Parents sue USU over son's alcohol poisoning death

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LOGAN -- The parents of a Utah State University student who died last fall after drinking vodka at a fraternity party filed a wrongful death lawsuit against the university.

George and Jane Starks are suing Utah State University because they believe the school contributed to their son's death through neglect.

Their attorney claims that if USU had taken steps to monitor, discipline, and suspend students for the type of behavior displayed in the Greek system, the fraternity Sigma Nu would not have even existed at the school by the time 18-year-old Michael Starks got there.

The suit says that Michael and his parents, along with other incoming students, were unaware of the "actual character" of Sigma Nu.

In an interview done earlier this year with George Starks, he said had he known the history of the fraternity, he never would have allowed his son to pledge.

"It seems to me, if they'd exert more authority over the situation, that they're capable of, this probably wouldn't have happened," George Starks said at the time.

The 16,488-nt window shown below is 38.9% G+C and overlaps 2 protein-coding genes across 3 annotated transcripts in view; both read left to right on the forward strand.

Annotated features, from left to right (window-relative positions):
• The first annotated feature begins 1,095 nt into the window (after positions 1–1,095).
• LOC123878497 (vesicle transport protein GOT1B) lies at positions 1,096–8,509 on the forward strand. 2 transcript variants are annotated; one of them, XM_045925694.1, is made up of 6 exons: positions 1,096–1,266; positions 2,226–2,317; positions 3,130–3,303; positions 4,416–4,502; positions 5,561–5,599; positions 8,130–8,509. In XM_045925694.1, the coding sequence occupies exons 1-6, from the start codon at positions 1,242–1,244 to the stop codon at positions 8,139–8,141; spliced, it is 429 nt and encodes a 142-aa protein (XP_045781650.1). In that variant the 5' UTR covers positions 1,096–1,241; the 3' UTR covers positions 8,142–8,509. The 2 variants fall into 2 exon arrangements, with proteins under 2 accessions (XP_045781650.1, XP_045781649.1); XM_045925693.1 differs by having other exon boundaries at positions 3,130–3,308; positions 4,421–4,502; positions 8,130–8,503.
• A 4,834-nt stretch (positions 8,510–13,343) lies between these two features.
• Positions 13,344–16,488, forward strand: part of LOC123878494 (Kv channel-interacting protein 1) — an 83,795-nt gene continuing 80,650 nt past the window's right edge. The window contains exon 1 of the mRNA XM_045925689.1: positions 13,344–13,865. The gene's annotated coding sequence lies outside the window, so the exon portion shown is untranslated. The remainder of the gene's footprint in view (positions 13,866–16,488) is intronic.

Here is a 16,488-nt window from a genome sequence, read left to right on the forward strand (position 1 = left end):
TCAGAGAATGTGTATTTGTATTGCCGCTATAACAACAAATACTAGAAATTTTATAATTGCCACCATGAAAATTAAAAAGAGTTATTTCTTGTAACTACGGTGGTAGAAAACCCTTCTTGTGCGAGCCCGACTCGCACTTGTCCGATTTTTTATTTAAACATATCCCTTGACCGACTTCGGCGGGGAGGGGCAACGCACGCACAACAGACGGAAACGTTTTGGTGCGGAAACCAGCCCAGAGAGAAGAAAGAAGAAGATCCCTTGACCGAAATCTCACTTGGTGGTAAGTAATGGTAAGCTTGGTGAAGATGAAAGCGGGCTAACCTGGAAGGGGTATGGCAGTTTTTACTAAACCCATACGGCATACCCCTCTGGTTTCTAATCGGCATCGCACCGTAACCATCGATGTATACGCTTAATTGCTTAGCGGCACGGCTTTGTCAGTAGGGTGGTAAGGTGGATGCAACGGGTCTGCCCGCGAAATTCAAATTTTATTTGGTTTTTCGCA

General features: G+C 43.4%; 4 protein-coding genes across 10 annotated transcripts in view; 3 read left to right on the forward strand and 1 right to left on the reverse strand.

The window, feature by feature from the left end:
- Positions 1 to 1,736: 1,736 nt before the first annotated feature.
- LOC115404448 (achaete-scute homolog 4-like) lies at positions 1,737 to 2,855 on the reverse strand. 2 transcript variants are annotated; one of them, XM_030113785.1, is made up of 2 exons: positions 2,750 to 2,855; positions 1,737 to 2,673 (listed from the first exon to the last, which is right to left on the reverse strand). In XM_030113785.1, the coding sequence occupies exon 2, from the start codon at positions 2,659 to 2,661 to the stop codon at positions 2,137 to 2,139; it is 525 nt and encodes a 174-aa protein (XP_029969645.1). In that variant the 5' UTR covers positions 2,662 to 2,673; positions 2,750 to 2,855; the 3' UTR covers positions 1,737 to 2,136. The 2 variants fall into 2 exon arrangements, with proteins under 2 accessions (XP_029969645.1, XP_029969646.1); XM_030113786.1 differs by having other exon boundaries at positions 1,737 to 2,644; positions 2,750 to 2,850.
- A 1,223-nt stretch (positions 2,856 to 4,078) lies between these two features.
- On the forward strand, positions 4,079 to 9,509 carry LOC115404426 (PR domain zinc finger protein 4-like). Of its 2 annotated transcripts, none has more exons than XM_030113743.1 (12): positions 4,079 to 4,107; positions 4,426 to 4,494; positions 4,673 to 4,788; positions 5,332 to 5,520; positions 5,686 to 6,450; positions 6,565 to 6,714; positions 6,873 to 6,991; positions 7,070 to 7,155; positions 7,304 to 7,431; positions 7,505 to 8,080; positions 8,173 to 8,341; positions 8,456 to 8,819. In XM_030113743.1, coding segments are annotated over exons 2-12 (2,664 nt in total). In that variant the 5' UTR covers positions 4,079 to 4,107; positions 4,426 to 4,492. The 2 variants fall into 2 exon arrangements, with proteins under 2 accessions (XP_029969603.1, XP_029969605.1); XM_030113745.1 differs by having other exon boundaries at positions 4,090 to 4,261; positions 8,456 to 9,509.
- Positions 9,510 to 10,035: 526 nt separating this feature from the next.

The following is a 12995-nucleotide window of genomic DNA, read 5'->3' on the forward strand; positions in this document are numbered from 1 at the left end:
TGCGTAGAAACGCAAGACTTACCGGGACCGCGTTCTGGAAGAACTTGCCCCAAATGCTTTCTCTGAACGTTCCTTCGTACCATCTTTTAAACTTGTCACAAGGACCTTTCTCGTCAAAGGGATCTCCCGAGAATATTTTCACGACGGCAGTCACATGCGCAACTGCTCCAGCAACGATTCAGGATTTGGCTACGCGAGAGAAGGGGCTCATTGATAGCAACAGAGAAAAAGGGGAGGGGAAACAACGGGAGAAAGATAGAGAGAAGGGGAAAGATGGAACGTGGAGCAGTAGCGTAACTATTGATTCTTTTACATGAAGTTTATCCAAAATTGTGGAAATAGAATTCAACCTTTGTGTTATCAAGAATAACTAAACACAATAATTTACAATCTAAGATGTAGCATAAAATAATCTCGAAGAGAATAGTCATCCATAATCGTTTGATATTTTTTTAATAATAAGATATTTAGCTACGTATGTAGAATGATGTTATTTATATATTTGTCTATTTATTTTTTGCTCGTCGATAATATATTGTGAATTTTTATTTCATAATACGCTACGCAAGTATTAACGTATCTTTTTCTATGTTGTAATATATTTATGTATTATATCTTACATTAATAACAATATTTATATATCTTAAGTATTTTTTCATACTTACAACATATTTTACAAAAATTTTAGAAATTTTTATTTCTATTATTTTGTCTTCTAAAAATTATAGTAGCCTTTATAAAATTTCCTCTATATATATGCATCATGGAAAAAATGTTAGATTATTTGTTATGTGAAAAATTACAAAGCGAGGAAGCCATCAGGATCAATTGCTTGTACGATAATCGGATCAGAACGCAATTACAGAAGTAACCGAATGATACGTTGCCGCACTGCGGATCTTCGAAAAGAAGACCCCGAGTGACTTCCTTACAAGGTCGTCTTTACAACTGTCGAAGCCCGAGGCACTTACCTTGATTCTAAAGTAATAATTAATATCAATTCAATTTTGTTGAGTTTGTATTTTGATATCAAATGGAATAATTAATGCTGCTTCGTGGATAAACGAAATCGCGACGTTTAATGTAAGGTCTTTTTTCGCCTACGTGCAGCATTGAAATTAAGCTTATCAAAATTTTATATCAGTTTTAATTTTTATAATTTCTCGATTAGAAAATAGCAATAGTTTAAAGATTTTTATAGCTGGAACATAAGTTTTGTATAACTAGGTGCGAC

While participating in Rush Week last fall, Michael Starks was bound with cords, taken to a house, and forced to drink alcohol. It was later found that he consumed more than four times the legal limit of alcohol.

The lawsuit alleges USU has been familiar with the "traditional events" associated with Rush Week for years and did nothing to stop it.

The couple is seeking an undisclosed amount of money to help them recoup medical and funeral costs. They also want money they believe their son was entitled to before his death.

USU spokesman John DeVilbiss says the school is sympathetic to the Starks family but doesn't agree with the suit. He told the Deseret News, "Any suggestion that the university would knowingly encourage or allow such a thing is incorrect. The safety and well being of all of our students are a primary concern. We take issue, however, regarding the university's responsibility to students participating in off-campus, non-university activities."

Twelve USU students were charged with hazing in connection with the incident. Charges against all but five defendants have been dismissed.

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